Hindu pilgrimages are one of the most remarkable aspects on Indian religious life.
SV CU Crowds of Hindu pilgrims arriving at Viziawada, Andra Pradesh, India with their belongings (2 shots)
TOP GV Crowds lining banks of the river Krishna
TOP VIEW ZOOM IN Holy man seated on ground with pilgrim
CU Man ringing bell
CU SV Priest performing religious ritual with rice balls (2 shots)
CU Pilgrim having his head shaven
CU People offering food to elephant
GV People bathing
SV PAN Bathers ZOOM IN TO CU Woman totally submerging herself
SV CU Bathers, including husband and wife with clothing tied in a knot (2 shots)
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Background: Hindu pilgrimages are one of the most remarkable aspects on Indian religious life. Hundreds of centres for these pilgrimages have for centuries possessed exceptional holiness. The reason for this sanctity often derives from their location on the bank of a holy river.
SYNOPSIS: One of these sacred rivers flows through Viziawada in Andhra Pradesh. The Krishna Pushkaram pilgrimage takes place in this central Indian state once every twelve years. It's an event of great significance. A bath in the River Krishna is supposed to have greater sanctity than immersion in any other of India's holy rivers, including the Ganges.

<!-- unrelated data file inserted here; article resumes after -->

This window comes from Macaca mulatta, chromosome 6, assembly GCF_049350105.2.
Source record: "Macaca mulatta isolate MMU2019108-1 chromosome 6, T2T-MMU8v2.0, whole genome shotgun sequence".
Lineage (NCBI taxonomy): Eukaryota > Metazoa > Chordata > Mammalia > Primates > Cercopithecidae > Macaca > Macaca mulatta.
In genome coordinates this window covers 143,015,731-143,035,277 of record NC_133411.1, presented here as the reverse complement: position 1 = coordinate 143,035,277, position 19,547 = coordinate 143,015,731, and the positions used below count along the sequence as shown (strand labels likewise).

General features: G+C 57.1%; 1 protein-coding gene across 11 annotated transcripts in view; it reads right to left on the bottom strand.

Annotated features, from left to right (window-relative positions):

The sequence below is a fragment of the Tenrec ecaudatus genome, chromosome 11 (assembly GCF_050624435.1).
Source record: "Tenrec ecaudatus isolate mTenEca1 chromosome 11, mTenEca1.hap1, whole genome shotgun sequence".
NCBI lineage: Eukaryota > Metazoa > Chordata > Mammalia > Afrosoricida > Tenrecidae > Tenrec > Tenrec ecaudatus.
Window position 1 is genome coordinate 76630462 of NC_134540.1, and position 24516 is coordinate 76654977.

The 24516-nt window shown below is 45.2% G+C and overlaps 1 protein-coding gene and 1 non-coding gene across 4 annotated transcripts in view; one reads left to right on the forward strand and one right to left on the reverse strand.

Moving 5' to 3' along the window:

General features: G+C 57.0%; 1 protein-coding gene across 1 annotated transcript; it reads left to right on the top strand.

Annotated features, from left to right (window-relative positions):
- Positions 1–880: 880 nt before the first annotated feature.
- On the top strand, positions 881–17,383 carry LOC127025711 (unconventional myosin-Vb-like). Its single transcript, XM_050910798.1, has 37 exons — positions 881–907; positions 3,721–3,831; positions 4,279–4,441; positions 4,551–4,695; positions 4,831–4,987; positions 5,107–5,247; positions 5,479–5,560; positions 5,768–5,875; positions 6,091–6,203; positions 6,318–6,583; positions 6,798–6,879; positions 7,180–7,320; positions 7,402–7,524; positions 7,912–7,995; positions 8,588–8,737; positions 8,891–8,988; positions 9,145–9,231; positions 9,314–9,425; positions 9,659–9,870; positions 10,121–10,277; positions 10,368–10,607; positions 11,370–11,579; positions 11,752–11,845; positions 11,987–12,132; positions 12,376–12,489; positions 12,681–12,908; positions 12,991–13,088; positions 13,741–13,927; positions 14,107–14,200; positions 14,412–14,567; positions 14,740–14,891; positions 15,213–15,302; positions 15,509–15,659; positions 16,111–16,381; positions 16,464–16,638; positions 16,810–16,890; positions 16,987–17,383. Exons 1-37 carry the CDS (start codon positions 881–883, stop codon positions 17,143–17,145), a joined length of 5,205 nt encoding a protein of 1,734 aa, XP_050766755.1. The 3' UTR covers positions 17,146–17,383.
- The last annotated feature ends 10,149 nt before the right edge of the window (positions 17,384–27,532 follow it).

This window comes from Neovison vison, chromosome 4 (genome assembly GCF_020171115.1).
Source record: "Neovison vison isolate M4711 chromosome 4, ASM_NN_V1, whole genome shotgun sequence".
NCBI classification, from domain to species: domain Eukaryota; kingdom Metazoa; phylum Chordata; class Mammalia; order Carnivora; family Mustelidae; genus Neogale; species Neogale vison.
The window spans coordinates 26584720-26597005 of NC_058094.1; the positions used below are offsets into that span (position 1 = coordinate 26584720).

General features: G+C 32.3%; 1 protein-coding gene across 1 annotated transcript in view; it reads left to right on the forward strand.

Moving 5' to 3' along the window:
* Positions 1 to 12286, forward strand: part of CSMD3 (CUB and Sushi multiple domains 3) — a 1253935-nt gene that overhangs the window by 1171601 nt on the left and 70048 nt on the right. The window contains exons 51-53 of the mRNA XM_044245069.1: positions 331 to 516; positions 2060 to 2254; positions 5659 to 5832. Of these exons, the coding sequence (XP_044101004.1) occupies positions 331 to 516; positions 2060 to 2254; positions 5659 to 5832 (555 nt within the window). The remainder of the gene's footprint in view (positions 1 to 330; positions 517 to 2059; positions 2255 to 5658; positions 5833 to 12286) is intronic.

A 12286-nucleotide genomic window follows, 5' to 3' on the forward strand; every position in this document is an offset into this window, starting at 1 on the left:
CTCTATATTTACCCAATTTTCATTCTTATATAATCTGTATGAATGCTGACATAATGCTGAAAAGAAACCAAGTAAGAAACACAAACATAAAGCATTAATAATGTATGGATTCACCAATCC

This ritual involves round balls made of rice. The priest distributes them to the pilgrims who offer them in remembrance to their ancestors. According to Hindu mythology, Brahma was the Lord of creation. Brahma created Pushkara -- another mythological god -- and made him Lord of all sacred rivers. The god Pushkara was ordered to spend part of every year in one of the twelve holy rivers. And so the Krishna Pushkaram pilgrimage takes place every twelve years when the planet Jupiter -- King of the gods -- enters the sixth zodiac.
The Hindu pilgrims believe that the sins of a lifetime can be washed away by bathing in the sacred waters. Visits to holy places in India are believed to bestow special benefits upon the Hindu pilgrims. Temples or ponds dedicated to Surya - the Sun - are visited to recover from leprosy. And they visit other places to escape from astrological threats.
The bathers included husbands and wives with their clothing tied in a knot -- an ancient belief that this will bring a longer married life.